According to the EEOC’s complaint, Sharif K. Thompson has end-stage renal disease, a condition in which his kidneys no longer function, and he is not able to urinate. The EEOC charged that around May 2010 Thompson applied for a shift supervisor position at G2 Secure Staff’s facility at Raleigh-Durham International Airport in Raleigh, North Carolina. Thompson successfully completed all of the requirements for obtaining the position with the exception of a drug test. Due to the fact that Thompson is not able to urinate, he asked if he could take the drug test using a hair sample rather than a urinalysis as an accommodation for his disability. However, the company failed to provide Thompson the opportunity to take the drug test by hair sample or any other means. Consequently, Thompson was denied the job, the EEOC said.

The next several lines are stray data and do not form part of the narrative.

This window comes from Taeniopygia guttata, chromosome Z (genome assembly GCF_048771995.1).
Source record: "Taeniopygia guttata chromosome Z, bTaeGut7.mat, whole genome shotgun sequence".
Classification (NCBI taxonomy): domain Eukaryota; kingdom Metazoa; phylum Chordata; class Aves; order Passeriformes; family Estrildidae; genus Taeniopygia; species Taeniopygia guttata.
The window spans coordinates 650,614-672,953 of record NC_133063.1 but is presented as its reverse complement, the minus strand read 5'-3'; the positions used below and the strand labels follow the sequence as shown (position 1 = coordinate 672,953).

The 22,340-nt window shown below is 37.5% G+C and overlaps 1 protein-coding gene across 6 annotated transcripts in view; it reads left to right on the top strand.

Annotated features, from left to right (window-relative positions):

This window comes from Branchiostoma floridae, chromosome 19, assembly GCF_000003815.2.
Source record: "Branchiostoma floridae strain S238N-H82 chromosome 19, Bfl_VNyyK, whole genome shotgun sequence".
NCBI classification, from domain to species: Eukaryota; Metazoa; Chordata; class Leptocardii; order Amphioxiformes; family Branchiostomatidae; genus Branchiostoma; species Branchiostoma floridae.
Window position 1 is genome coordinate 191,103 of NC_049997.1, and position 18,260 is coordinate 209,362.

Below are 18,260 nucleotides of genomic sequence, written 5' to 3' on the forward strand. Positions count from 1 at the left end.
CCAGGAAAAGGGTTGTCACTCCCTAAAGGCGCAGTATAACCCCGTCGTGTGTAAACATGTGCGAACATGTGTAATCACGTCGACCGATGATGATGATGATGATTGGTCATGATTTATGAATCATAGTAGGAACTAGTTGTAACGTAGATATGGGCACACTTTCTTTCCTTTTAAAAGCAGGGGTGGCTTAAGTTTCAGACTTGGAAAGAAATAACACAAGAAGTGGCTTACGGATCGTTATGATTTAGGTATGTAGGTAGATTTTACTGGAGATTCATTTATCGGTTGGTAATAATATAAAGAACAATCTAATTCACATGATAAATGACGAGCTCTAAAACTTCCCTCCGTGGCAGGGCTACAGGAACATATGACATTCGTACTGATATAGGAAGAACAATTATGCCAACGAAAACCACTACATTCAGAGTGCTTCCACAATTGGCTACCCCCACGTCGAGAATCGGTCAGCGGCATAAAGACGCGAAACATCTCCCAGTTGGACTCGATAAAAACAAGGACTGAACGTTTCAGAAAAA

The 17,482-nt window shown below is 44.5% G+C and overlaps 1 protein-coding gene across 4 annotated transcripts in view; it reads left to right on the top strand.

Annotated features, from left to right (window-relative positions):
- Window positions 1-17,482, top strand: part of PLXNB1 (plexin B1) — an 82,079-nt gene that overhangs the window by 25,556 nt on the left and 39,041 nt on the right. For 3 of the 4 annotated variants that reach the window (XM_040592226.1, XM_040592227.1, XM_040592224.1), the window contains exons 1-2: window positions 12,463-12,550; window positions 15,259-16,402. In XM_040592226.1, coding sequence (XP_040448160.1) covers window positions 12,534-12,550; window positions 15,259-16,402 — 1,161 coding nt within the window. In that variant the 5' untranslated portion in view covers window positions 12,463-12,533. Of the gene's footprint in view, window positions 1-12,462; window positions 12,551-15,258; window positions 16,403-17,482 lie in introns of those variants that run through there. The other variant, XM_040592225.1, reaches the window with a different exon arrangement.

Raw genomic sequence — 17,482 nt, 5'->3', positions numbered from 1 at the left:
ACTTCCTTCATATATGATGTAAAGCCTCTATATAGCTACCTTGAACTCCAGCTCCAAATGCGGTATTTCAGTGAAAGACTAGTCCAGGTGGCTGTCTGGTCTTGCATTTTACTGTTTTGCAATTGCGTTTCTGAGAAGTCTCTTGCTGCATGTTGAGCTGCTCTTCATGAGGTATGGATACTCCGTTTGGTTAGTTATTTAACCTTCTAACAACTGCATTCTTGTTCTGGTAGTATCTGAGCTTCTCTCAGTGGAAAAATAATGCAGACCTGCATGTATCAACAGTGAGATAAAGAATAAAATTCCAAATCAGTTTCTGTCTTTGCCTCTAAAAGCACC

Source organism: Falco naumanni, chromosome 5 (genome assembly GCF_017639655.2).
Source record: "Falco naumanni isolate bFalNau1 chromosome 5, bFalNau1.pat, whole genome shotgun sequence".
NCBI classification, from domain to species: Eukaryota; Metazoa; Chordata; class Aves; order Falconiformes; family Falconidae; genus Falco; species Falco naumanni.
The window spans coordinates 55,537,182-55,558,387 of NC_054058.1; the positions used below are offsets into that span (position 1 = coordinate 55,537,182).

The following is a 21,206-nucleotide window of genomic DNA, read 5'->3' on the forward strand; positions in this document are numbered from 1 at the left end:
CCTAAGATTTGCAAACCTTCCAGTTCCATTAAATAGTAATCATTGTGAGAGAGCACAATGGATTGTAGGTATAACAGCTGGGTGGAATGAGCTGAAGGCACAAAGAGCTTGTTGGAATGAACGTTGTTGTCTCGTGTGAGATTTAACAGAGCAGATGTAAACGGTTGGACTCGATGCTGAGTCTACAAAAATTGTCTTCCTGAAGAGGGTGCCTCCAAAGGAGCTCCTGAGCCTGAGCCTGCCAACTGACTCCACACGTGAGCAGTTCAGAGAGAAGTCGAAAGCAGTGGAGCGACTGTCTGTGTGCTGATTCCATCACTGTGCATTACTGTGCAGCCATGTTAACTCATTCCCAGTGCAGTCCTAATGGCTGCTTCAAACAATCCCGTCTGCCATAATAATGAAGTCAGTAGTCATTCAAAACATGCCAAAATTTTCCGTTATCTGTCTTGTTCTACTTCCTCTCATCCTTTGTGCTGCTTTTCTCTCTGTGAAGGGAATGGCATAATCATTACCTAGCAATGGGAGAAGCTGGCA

In resolution of the suit, G2 Secure will pay $30,000 to Thompson. The consent decree resolving the case also includes injunctive relief enjoining the company from engaging in any further disability discrimination or retaliation against those who complain about it. The decree requires the company to revise its anti-discrimination policy to include, among other things, a procedure for requesting a reasonable accommodation under the ADA and an explanation of an employer’s obligation to engage in the interactive process when an employee makes a request for a reasonable accommodation. The settlement also requires the company to post a notice about the settlement and conduct training on its obligations under the ADA.
The case is Equal Employment Opportunity Commission v. G2 Secure Staff, LLC; No. 5:11-cv-475.